“I have so much appreciation for my parents,” Hinde said. “It was more commitment from them than it was from me (to drive Hinde to and from swim practice). I just had to get in the pool for two hours and swim then get out, but they were taking time off from work and spending the money that they could be making to drive me to swim practice.”
Hinde’s mother, also a veterinarian, often conducted the hour-and-half-drive to and from practice. She has constantly been one of her daughter’s biggest supporters, always reassuring her that the time put in would pay off, and it certainly has.
Now, not only is Hinde a second-year captain for the Jayhawks but she is a small-town girl that is getting ready to finish her final year swimming for a Division I program. Just last year Hinde carved her name in Kansas’ record books after turning in a time of 1:01.98 in the 100-yard breaststroke at the 2015 Big 12 Championships.
“I’m so proud of Bryce,” head coach Clark Campbell said. “What she’s accomplished and what she’s becoming is so special, there is going to be a big hole without Bryce and the Hinde’s around.”
Before reaching the personal milestone at the conclusion of her junior campaign, Hinde’s season was put on hold after a car accident forced her to take time off from the sport.
While driving on the highway one afternoon Hinde noticed what she had thought was a black car coming at her. As the object got closer she realized that it was not a car but a loose tire, a semi truck tire. Aware enough to not swerve but brace the wheel and take the impact, Hinde was able to walk away from the wreck with only a concussion.
However, the injury was enough to keep Hinde out of the pool for a week during the season. Having taken little time off from the sport over the course of her career put into perspective how much love she had for the sport. Since the accident Hinde refuses to take her time in the pool for granted.
“I want to enjoy the process more than anything this year because it’s my last,” Hinde said. “I want to embrace every day with joy and appreciation for what I have been blessed with here.”
There’s no doubt that Hinde will be enjoying the process a little more with her dad on-deck for her final swims.
Although Kansas and the Hinde family seem to now go hand-in-hand, Randy had to go through another kind of transformation before he could call himself a Jayhawk. The Kansas State grad bled purple through and through before his daughter made the trip to Lawrence. But given his paramount commitment to family, the father eventually loosened up his allegiances to the Wildcats.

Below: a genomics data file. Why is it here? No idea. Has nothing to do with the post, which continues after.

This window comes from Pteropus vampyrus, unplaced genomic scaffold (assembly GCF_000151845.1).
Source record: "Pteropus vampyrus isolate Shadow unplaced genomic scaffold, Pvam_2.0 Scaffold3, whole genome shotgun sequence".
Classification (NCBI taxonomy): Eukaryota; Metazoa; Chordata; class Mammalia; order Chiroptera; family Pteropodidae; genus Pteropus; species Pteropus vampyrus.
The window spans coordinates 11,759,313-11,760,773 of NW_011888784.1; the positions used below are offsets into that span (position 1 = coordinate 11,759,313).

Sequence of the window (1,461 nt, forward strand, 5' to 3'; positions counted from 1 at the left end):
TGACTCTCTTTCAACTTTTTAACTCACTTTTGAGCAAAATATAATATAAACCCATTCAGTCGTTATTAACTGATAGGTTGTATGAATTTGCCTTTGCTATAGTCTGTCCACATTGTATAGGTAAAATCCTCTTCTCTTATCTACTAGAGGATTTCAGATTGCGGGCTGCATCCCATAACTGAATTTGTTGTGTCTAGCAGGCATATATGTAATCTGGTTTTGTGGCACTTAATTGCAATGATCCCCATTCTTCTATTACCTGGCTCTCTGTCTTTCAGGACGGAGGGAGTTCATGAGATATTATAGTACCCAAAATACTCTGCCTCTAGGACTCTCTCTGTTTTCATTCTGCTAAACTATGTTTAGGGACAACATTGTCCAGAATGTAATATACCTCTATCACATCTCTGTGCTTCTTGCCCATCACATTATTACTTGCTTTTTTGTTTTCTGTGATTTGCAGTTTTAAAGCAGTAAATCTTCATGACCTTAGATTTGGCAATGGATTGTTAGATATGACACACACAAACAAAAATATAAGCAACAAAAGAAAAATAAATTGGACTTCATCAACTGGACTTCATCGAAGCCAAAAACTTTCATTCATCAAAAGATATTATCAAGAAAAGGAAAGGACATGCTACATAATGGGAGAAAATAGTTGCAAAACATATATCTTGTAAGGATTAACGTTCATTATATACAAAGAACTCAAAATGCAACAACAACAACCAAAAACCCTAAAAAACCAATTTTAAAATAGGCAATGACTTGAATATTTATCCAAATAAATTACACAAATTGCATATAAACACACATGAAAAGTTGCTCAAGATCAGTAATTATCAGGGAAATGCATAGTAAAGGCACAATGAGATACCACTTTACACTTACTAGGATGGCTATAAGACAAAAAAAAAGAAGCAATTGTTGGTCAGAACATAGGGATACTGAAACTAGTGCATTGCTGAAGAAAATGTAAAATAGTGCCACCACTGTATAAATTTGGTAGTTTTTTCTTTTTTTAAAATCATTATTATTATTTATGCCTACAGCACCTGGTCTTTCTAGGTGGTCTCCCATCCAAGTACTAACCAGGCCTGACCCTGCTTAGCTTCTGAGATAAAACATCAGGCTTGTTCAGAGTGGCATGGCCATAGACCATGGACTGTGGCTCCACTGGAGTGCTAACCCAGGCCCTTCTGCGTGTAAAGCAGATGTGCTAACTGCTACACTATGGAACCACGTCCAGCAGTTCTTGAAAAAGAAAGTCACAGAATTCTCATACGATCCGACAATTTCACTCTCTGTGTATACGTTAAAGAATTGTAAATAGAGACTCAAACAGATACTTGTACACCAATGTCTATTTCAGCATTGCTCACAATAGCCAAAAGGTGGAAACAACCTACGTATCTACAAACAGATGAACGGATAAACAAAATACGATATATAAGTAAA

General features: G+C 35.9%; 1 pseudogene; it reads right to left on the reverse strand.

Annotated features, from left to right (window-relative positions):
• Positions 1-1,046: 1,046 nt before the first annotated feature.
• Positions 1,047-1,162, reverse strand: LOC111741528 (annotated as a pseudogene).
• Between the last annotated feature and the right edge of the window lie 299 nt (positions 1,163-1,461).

The way KU and Campbell have taken care of Hinde made it easy for the nurturing father to find himself chanting “Rock Chalk Jayhawk” at more than just swim meets.
“I probably watch KU basketball more than I watch K-State basketball anymore, and I never missed a K-State basketball game when I was there,” Randy admitted. “The blood has changed colors to somewhere between purple and red over the last few years.”
It does not matter what color his blood is, Randy’s respect for the work swimmers put in is what fuels him to dedicate his time to officiate meets. The effort they put forth to chase the black line endlessly is all the reason he needs to serve the swimming community.
Randy’s motivation to serve goes beyond officiating. With his daughter now in the midst of her final season of swimming he has taken on the role of having buttons made for each of the swimmer’s and diver’s family members to wear during meets.
“The kids deserve it,” Randy said. “They put in so much effort into swimming that they deserve a little bit extra (support) on our part.”
The mutual respect that Randy and Hinde have for the sacrifices each has made over the years has created an unbreakable bond between the father and daughter.
While her dad has spent most meets watching Hinde’s performances on-deck, he was in the stands with her mom as they witnessed their daughter’s record-breaking performance at last year’s league meet. It was in that moment that everything came full-circle for the family as they were brought back to those first years when Randy was holding his daughter in the pool as she took her first strokes.
For Randy, he will never regret his decision two decades ago to regularly trade in his overalls for his polos. The relationship he has with his daughter is a greater payoff than he could have ever expected. She is in the record books. He is in her heart.